Gallery 2 will host South African artist, Wessel van Huyssteen’s latest series, Under a Cobalt Sky, which he describes as a “continued exploration of non-place”.
Referring to his use of watercolour on cotton paper as the predominant medium for the paintings, in the artist statement van Huyssteen describes the process and context:
“A medium that could be described, in a digital age, as being as outmoded as analogue. For the most, the works consist of three paint pigments, two of which are metals namely Cobalt (blue, green) and Cadmium (red, yellow, orange). The third is Ivory Black. These pigments have sticky associations. Cadmium and Cobalt are toxic to humans. However due to their stable and inert character, and their brightness they are popular with artists and used extensively outdoors as signage to regulate human behaviour. Most cobalt deposits are found in the DRC and is mined under questionable conditions of child labour and worker exploitation. Here most of the cobalt is mined by artisanal miners who tunnel into the earth to create a labyrinth of underground caves. The primary use of cobalt is not for paint but in the manufacturing of lithium-ion batteries for smart phones, drones, electric cars and solar power systems. Its use is therefore associated with progress and technological advancement. It is the metal that’s increasingly underpinning the digital world and the global economy. The colour Ivory Black (Bone Black) is derived from the carbon remains of incinerated animal bones and its origin harks back to the colonial era when ivory was burnt to create the pigment.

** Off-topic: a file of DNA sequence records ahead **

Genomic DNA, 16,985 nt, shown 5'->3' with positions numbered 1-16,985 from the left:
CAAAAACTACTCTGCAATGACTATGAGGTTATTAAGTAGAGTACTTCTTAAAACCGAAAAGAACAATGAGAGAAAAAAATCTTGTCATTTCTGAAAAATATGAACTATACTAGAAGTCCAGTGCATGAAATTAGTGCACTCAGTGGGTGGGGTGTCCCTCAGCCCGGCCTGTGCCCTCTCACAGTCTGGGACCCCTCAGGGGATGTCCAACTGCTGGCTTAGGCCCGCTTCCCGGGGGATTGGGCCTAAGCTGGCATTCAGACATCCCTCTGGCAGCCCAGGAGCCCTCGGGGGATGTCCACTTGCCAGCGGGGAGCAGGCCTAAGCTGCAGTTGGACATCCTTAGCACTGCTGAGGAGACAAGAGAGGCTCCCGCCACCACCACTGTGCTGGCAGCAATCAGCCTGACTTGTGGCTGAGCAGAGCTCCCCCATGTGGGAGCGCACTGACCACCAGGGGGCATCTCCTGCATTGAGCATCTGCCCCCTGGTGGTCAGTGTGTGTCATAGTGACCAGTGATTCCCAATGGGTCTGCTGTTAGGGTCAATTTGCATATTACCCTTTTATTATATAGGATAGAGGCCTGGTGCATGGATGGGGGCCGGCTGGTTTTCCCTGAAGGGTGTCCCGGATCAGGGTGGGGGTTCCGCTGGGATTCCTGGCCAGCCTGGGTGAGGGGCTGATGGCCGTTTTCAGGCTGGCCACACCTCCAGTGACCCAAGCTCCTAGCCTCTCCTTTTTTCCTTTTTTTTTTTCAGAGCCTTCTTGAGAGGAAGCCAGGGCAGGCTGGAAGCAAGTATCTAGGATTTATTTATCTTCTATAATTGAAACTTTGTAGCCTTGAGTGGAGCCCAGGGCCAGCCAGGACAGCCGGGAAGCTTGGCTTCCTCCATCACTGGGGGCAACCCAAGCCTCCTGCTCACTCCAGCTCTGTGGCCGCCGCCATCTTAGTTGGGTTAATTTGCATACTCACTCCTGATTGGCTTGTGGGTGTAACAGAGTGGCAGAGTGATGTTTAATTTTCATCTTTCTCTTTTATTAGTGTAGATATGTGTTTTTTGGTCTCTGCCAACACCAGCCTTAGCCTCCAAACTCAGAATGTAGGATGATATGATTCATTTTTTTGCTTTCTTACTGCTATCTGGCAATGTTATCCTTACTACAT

Inspiration for the series was also taken from subterranean termites, the Woodworm and the Western Australian White Ant. These insects are known to destroy interiors while leaving exteriors intact. The only sign of their presence are circular holes on the surface. The saying white anting is often used to illustrate the hollowing out of institutions and the eroding of foundations, especially political ones. However, it must not be forgotten that if it was not for the White Ant the digeridoo would never have existed.”
For those wishing to attend, the opening is 18h00 for 18h30 and the work will be exhibited until the 25th of August 2018.